Over the duration of my time in Benfontein, I was able to spot 77 different species of birds. Of those species, 24 of them were birds that I had never seen before. I spotted five different pygmy falcons which were always next to sociable weaver colonies. About 20 white-backed vultures lived on the reserve and we saw them every day, sitting on their nests or soaring effortlessly on the thermals. We saw black korhaans, ant-eating chats, drongos, and rufous-naped, clapper and spike-heeled larks every 20 metres or so. I was ecstatic to spot my first secretary bird – a female striding through the grassland, looking for prey. A pair of tawny eagles were also residents and I even spotted a juvenile martial eagle on my last day. We spotted pairs of double-banded coursers on three occasions and came across a family of well camouflaged Orange River francolins. However, perhaps the most memorable bird of all was a marsh owl that we saw land on a termite mound. I had never expected to find one here and was completely over the moon.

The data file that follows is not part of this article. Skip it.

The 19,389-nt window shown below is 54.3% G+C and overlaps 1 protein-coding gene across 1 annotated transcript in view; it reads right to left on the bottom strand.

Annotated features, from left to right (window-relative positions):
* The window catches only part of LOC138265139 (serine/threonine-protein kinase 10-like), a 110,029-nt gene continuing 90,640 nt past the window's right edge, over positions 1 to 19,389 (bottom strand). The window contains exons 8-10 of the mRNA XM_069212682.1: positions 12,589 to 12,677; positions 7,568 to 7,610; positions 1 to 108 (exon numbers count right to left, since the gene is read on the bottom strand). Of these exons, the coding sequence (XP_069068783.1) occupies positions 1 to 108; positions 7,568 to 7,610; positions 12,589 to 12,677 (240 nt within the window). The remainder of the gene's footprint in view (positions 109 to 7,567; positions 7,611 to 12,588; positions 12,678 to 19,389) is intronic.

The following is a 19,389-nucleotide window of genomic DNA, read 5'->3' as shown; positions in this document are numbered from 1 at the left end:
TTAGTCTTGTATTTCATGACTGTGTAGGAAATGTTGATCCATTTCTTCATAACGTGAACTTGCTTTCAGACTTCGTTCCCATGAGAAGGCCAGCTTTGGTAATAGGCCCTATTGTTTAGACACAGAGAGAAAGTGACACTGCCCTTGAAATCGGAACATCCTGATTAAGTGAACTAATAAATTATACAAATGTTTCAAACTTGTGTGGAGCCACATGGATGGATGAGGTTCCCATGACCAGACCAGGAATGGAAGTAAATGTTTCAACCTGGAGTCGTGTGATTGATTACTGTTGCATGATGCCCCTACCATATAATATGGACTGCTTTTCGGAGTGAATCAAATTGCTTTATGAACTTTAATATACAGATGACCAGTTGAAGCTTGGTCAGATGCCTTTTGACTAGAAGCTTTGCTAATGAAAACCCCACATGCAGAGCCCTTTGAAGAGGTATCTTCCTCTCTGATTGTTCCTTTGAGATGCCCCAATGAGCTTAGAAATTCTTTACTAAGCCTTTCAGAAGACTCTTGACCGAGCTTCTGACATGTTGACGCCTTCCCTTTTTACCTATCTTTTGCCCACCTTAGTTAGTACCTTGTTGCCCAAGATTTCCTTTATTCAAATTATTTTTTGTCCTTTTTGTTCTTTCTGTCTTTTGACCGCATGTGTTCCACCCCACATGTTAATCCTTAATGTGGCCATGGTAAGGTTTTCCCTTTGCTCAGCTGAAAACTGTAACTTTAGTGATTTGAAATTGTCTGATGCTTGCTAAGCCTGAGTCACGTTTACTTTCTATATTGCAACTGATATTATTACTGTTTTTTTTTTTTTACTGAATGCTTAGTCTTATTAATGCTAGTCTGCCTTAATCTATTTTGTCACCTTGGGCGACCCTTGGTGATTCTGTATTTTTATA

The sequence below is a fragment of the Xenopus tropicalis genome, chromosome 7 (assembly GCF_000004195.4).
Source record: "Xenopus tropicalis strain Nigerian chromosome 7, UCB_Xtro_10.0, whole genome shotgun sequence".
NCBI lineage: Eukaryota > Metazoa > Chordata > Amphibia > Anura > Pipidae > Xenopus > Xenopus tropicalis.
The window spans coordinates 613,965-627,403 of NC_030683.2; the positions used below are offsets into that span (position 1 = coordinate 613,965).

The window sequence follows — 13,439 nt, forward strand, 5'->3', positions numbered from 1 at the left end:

5. The nightlife

We were able to go on night drives after following the cats and once on the final night after sundowners. Using a spotlight, I would scan the plains around the car for eye shine. Most nights worked on a routine – first Cape hares would appear, hopping away from the oncoming vehicle, then gangs of springhares would materialise from the darkness. They are such wonderfully weird animals, with the body plan of a kangaroo and the head of a gerbil, and I was thrilled to see them.